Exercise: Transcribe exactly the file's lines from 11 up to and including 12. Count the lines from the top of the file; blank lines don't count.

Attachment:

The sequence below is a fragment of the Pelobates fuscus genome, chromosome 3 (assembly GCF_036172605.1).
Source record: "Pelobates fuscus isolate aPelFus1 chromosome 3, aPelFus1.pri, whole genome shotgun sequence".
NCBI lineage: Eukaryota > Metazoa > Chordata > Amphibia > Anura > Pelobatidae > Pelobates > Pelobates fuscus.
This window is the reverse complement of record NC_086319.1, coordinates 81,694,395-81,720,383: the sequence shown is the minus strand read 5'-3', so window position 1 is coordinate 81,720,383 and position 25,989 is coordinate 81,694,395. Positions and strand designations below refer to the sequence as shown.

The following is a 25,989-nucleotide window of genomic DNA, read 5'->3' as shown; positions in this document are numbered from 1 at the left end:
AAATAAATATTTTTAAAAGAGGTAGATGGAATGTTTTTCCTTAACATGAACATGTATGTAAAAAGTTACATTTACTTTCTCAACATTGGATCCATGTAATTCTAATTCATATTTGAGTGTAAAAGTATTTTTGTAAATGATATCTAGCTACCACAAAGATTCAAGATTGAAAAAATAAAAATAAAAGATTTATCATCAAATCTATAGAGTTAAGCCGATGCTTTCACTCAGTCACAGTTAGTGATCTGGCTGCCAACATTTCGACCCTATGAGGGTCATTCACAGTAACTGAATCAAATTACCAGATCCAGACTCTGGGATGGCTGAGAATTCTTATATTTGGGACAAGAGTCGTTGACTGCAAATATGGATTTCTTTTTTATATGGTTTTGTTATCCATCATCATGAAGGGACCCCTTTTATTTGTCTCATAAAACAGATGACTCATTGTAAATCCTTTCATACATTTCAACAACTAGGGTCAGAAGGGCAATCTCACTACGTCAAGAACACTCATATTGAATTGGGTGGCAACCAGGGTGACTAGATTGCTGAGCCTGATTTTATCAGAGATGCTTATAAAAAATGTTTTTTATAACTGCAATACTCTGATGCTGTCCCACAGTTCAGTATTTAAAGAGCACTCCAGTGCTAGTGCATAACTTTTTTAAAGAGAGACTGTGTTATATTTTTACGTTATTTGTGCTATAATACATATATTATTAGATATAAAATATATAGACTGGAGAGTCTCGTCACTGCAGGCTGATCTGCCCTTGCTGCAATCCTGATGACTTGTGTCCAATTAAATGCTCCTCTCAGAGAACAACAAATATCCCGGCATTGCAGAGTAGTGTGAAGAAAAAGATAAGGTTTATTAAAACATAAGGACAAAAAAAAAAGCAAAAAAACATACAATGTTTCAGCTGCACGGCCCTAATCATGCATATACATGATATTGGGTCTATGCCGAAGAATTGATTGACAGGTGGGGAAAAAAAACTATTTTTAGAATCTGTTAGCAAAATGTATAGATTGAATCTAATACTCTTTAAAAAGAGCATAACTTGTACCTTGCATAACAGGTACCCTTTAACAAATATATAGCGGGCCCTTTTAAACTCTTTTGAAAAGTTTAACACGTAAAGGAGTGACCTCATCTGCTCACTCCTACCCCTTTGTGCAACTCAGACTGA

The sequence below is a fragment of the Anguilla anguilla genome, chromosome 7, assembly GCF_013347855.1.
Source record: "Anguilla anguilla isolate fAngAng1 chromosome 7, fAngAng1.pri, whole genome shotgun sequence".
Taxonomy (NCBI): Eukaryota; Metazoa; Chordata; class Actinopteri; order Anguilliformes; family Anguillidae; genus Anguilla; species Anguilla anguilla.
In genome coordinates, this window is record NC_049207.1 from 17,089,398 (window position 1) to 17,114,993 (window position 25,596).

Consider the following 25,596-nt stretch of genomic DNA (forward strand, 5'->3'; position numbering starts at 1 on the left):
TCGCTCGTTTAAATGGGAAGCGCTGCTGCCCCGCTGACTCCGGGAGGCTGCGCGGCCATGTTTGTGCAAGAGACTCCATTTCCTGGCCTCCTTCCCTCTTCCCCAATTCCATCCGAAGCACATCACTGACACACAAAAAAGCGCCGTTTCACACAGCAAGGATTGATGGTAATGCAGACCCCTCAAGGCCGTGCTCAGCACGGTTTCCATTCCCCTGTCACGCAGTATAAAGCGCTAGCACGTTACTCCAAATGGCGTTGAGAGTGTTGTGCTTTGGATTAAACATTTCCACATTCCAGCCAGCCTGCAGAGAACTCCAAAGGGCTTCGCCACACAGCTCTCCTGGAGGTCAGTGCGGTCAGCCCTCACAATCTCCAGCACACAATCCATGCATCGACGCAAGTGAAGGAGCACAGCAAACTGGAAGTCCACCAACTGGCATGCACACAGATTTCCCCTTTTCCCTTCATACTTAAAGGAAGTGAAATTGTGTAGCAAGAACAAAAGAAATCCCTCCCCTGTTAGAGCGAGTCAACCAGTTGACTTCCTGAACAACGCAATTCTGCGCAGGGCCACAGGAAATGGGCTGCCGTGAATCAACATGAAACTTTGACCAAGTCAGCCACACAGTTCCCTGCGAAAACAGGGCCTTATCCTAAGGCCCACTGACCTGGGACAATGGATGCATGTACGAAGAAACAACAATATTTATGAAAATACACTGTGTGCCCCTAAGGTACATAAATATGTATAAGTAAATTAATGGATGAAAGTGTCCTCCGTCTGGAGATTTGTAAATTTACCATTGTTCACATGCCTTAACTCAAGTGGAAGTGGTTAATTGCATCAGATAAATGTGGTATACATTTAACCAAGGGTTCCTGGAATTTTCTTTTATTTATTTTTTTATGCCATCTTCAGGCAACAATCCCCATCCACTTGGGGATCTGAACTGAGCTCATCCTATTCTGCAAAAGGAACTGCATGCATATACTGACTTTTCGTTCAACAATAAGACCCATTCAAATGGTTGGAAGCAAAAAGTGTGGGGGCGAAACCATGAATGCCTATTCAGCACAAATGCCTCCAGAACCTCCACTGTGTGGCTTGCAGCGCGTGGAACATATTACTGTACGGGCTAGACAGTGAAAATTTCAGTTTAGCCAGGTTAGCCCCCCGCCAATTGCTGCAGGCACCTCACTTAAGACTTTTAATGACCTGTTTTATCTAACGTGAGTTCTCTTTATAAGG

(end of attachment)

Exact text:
Consider the following 25,596-nt stretch of genomic DNA (forward strand, 5'->3'; position numbering starts at 1 on the left):
TCGCTCGTTTAAATGGGAAGCGCTGCTGCCCCGCTGACTCCGGGAGGCTGCGCGGCCATGTTTGTGCAAGAGACTCCATTTCCTGGCCTCCTTCCCTCTTCCCCAATTCCATCCGAAGCACATCACTGACACACAAAAAAGCGCCGTTTCACACAGCAAGGATTGATGGTAATGCAGACCCCTCAAGGCCGTGCTCAGCACGGTTTCCATTCCCCTGTCACGCAGTATAAAGCGCTAGCACGTTACTCCAAATGGCGTTGAGAGTGTTGTGCTTTGGATTAAACATTTCCACATTCCAGCCAGCCTGCAGAGAACTCCAAAGGGCTTCGCCACACAGCTCTCCTGGAGGTCAGTGCGGTCAGCCCTCACAATCTCCAGCACACAATCCATGCATCGACGCAAGTGAAGGAGCACAGCAAACTGGAAGTCCACCAACTGGCATGCACACAGATTTCCCCTTTTCCCTTCATACTTAAAGGAAGTGAAATTGTGTAGCAAGAACAAAAGAAATCCCTCCCCTGTTAGAGCGAGTCAACCAGTTGACTTCCTGAACAACGCAATTCTGCGCAGGGCCACAGGAAATGGGCTGCCGTGAATCAACATGAAACTTTGACCAAGTCAGCCACACAGTTCCCTGCGAAAACAGGGCCTTATCCTAAGGCCCACTGACCTGGGACAATGGATGCATGTACGAAGAAACAACAATATTTATGAAAATACACTGTGTGCCCCTAAGGTACATAAATATGTATAAGTAAATTAATGGATGAAAGTGTCCTCCGTCTGGAGATTTGTAAATTTACCATTGTTCACATGCCTTAACTCAAGTGGAAGTGGTTAATTGCATCAGATAAATGTGGTATACATTTAACCAAGGGTTCCTGGAATTTTCTTTTATTTATTTTTTTATGCCATCTTCAGGCAACAATCCCCATCCACTTGGGGATCTGAACTGAGCTCATCCTATTCTGCAAAAGGAACTGCATGCATATACTGACTTTTCGTTCAACAATAAGACCCATTCAAATGGTTGGAAGCAAAAAGTGTGGGGGCGAAACCATGAATGCCTATTCAGCACAAATGCCTCCAGAACCTCCACTGTGTGGCTTGCAGCGCGTGGAACATATTACTGTACGGGCTAGACAGTGAAAATTTCAGTTTAGCCAGGTTAGCCCCCCGCCAATTGCTGCAGGCACCTCACTTAAGACTTTTAATGACCTGTTTTATCTAACGTGAGTTCTCTTTATAAGG